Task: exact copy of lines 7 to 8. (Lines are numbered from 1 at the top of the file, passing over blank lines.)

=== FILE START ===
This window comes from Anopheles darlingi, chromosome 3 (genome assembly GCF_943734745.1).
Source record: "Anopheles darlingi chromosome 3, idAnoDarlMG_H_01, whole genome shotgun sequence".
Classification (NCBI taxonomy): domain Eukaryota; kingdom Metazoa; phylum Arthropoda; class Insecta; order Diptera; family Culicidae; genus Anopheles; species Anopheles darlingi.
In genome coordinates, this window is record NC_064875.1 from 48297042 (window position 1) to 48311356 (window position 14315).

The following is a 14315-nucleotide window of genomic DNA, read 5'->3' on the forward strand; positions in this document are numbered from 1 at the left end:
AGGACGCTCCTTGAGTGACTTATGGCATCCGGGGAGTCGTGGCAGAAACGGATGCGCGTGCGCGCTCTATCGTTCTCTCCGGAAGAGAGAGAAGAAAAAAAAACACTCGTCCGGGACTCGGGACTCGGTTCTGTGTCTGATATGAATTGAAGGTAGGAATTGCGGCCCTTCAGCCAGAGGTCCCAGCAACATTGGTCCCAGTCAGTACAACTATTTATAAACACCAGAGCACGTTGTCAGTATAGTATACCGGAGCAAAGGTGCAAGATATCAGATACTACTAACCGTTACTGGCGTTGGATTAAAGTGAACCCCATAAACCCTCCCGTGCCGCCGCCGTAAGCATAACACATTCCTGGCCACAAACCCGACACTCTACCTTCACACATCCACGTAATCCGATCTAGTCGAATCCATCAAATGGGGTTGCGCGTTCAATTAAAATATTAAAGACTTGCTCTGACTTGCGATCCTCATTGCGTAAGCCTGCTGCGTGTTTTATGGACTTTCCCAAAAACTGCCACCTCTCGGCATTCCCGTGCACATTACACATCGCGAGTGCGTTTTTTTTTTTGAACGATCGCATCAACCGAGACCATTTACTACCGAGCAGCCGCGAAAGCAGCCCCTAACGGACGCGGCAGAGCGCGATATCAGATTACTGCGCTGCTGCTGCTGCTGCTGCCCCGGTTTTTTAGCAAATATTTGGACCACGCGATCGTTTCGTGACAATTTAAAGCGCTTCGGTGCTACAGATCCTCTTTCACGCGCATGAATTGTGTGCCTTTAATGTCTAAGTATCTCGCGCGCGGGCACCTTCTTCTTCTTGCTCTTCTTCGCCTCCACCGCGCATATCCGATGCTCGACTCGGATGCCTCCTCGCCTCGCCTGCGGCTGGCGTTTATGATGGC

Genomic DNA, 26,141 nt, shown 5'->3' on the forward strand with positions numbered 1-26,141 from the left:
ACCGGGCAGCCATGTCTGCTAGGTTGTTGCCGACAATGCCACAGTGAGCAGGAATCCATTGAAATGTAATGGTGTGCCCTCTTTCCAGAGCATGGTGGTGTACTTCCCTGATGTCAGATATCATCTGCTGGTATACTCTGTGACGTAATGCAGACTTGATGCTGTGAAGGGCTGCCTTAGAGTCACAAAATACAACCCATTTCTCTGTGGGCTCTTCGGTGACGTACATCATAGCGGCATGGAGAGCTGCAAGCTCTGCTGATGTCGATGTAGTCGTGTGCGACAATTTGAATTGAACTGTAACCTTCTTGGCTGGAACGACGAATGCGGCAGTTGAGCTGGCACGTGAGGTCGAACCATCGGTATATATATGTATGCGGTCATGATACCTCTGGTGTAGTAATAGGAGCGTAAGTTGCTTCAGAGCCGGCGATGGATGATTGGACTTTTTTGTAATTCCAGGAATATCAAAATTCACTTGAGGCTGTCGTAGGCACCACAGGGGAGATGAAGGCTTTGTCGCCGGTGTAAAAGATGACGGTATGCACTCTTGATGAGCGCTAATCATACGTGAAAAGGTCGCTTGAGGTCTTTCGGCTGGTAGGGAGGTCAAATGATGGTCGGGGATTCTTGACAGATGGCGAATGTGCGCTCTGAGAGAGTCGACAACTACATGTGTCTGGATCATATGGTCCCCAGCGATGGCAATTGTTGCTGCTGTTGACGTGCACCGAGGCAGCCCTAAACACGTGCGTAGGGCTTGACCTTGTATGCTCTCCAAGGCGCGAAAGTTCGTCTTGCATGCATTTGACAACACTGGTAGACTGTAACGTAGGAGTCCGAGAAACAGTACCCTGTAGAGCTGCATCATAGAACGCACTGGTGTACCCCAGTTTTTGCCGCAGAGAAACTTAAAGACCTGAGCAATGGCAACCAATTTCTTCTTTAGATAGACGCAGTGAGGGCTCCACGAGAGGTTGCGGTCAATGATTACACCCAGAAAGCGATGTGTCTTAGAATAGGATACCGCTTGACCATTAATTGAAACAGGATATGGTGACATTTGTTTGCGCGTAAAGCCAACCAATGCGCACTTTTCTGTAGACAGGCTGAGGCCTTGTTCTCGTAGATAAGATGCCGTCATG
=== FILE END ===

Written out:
Genomic DNA, 26,141 nt, shown 5'->3' on the forward strand with positions numbered 1-26,141 from the left:
ACCGGGCAGCCATGTCTGCTAGGTTGTTGCCGACAATGCCACAGTGAGCAGGAATCCATTGAAATGTAATGGTGTGCCCTCTTTCCAGAGCATGGTGGTGTACTTCCCTGATGTCAGATATCATCTGCTGGTATACTCTGTGACGTAATGCAGACTTGATGCTGTGAAGGGCTGCCTTAGAGTCACAAAATACAACCCATTTCTCTGTGGGCTCTTCGGTGACGTACATCATAGCGGCATGGAGAGCTGCAAGCTCTGCTGATGTCGATGTAGTCGTGTGCGACAATTTGAATTGAACTGTAACCTTCTTGGCTGGAACGACGAATGCGGCAGTTGAGCTGGCACGTGAGGTCGAACCATCGGTATATATATGTATGCGGTCATGATACCTCTGGTGTAGTAATAGGAGCGTAAGTTGCTTCAGAGCCGGCGATGGATGATTGGACTTTTTTGTAATTCCAGGAATATCAAAATTCACTTGAGGCTGTCGTAGGCACCACAGGGGAGATGAAGGCTTTGTCGCCGGTGTAAAAGATGACGGTATGCACTCTTGATGAGCGCTAATCATACGTGAAAAGGTCGCTTGAGGTCTTTCGGCTGGTAGGGAGGTCAAATGATGGTCGGGGATTCTTGACAGATGGCGAATGTGCGCTCTGAGAGAGTCGACAACTACATGTGTCTGGATCATATGGTCCCCAGCGATGGCAATTGTTGCTGCTGTTGACGTGCACCGAGGCAGCCCTAAACACGTGCGTAGGGCTTGACCTTGTATGCTCTCCAAGGCGCGAAAGTTCGTCTTGCATGCATTTGACAACACTGGTAGACTGTAACGTAGGAGTCCGAGAAACAGTACCCTGTAGAGCTGCATCATAGAACGCACTGGTGTACCCCAGTTTTTGCCGCAGAGAAACTTAAAGACCTGAGCAATGGCAACCAATTTCTTCTTTAGATAGACGCAGTGAGGGCTCCACGAGAGGTTGCGGTCAATGATTACACCCAGAAAGCGATGTGTCTTAGAATAGGATACCGCTTGACCATTAATTGAAACAGGATATGGTGACATTTGTTTGCGCGTAAAGCCAACCAATGCGCACTTTTCTGTAGACAGGCTGAGGCCTTGTTCTCGTAGATAAGATGCCGTCATG